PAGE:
Borough Council poised to approve affordable-housing plan

Final decision also expected on university’s engineering quadrangle development scheme

By: Marjorie Censer
   The Princeton Borough Council is expected to approve at its meeting tonight the borough’s housing element and fair-share plan, which explains how the municipality will meet the new affordable-housing obligation imposed by state Council on Affordable Housing regulations.
   Though the plan can be amended, the council’s approval is the final step before submitting the plan to COAH. The borough is required to submit the 10-year affordable-housing plan — for January 2004 to January 2014 — on Dec. 20.
   The housing plan provides for 105 units of affordable housing — surpassing the 97 units required of the borough based on a growth-share calculation. The 97 units are required under what’s called a "growth-share" approach — directly linking the affordable-housing requirement to the growth of a municipality.
   Thirty-eight of the units are the result of development on the Princeton University campus and will be built by the university at sites yet to be determined.
   Another 29 units are planned for the Merwick Rehab Hospital & Nursing Care site on Bayard Lane. Princeton HealthCare System recently announced it would sell the Merwick site to Princeton University, as well as the Franklin Avenue parking lot across from the hospital.
   Twelve units will come from the downtown redevelopment, while the borough will receive credit for another 12 units at Elm Court II. The remaining units will be earned at Leigh Avenue and the Franklin Avenue parking lot.
   The plan to be submitted to COAH also includes a spending provision. The borough projects that it will collect nearly $1.3 million in revenue from development fees and payments in lieu of construction between November 2005 to January 2014 — the expiration of the third-round COAH regulations. The borough already has about $600,000 in its affordable-housing trust fund, meaning nearly $1.9 million will be available to spend on affordable housing.
   The plan budgets $150,000 for rehabilitation of existing units and $670,000 for new construction. The more than $1 million remaining will be spent on making units more affordable to prospective residents. More than $200,000 of that funding will be used to make units more affordable to households earning 30 percent or less of median income by region. A four-person family would have to make less than $23,844 — 30 percent of the county’s $79,479 median income — to qualify.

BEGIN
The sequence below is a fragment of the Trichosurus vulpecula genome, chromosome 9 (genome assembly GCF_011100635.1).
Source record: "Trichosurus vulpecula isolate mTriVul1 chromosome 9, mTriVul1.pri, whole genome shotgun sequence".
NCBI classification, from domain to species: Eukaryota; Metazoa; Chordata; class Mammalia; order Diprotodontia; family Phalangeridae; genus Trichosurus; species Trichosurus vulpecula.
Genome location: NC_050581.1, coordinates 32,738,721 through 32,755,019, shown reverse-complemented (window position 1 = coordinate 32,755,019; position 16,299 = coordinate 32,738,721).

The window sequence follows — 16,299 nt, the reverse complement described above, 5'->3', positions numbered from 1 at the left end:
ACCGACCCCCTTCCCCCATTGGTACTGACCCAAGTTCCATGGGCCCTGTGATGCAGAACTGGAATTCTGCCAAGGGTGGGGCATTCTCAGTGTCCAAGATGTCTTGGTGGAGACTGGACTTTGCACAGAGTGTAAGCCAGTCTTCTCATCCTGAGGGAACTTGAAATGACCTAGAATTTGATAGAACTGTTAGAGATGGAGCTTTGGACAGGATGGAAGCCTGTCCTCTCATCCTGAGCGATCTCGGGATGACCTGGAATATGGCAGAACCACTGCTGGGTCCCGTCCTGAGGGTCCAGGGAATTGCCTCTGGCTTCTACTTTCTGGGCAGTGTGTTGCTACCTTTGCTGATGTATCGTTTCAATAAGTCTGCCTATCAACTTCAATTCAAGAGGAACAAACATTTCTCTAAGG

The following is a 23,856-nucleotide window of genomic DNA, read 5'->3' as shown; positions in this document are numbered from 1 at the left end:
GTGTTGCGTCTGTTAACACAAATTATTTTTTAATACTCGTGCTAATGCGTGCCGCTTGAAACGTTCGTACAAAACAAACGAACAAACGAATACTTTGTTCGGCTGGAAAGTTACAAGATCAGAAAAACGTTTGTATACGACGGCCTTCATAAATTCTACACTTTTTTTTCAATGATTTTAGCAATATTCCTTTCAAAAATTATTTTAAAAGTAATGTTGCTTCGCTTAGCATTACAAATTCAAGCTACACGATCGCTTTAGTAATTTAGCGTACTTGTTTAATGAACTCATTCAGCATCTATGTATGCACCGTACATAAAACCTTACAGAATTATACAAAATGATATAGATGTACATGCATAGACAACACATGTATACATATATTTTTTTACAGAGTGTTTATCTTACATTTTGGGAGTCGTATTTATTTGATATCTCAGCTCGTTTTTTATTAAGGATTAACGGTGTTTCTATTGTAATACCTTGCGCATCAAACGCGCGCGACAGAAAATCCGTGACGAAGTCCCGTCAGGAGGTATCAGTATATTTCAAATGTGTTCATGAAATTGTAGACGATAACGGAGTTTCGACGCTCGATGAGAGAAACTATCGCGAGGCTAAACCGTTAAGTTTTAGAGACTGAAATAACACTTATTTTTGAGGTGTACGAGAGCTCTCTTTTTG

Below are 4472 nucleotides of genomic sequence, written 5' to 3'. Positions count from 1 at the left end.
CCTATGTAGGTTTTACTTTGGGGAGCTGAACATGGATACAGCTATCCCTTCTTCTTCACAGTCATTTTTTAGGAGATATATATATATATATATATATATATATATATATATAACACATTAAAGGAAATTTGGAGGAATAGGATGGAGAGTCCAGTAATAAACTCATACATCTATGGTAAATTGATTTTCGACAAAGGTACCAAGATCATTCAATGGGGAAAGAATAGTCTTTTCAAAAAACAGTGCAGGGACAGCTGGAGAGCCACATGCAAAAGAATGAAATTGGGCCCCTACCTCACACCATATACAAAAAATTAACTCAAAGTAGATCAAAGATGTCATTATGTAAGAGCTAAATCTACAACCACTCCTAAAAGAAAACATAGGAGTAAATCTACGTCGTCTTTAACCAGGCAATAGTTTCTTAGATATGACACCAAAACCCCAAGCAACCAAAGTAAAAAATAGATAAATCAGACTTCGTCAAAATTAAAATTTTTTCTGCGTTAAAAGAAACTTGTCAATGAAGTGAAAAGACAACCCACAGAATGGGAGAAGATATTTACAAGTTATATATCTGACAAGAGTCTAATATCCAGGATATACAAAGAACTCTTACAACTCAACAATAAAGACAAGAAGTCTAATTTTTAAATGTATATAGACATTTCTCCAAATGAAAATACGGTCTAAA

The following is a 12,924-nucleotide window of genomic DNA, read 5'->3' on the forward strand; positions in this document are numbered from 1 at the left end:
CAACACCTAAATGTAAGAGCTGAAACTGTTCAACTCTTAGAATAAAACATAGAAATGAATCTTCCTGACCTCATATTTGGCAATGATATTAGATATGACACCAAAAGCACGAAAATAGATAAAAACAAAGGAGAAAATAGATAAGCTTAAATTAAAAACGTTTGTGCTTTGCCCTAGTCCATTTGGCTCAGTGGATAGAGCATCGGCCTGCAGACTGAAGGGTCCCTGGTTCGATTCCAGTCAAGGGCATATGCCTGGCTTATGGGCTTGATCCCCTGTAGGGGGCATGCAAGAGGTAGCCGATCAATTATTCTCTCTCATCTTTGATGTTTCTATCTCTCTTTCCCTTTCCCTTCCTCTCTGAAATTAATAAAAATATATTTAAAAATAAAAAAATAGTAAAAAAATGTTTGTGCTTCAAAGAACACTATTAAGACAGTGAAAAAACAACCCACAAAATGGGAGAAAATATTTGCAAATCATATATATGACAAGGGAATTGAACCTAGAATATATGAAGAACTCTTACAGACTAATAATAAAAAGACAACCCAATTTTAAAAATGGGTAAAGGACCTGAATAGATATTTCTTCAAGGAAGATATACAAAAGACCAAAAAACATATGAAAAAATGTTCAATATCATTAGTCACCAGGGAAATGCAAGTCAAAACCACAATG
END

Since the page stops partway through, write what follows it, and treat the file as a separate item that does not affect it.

The spending plan relies on the ordinance approved by the council at last week’s meeting that shifts the affordable-housing obligation to developers. The projected revenue includes fees to be collected from builders who pay in lieu of construction.
   In other business tonight, the council is expected to make its final decision on an ordinance that would allow increased density in Princeton University’s engineering quadrangle.
   The controversial ordinance — which was introduced with a narrow 3-2 vote — is the result of months of discussion among Murray Place neighbors, university representatives, and borough and planning board staff members. It grants an additional 100,000 square feet of space to the university in its engineering quadrangle while maintaining the 250-foot setback line from the rear of Murray Place residences.
   The ordinance retains Von Neumann Hall — the building closest to the rear of the Murray Place residences — at the request of residents and requires a comprehensive landscaping plan. It also includes detailed requirements for a shuttle system, obligating the university to provide frequent service and to avoid primarily residential streets for routes.
   The council is also expected to approve an ordinance to adjust the salary plan for borough employees.
   The plan calls for raises between 2.8 and 4 percent for employees — requiring an overall increase of 3.32 percent. The salary grade increases cover all noncontractual workers employed by the borough.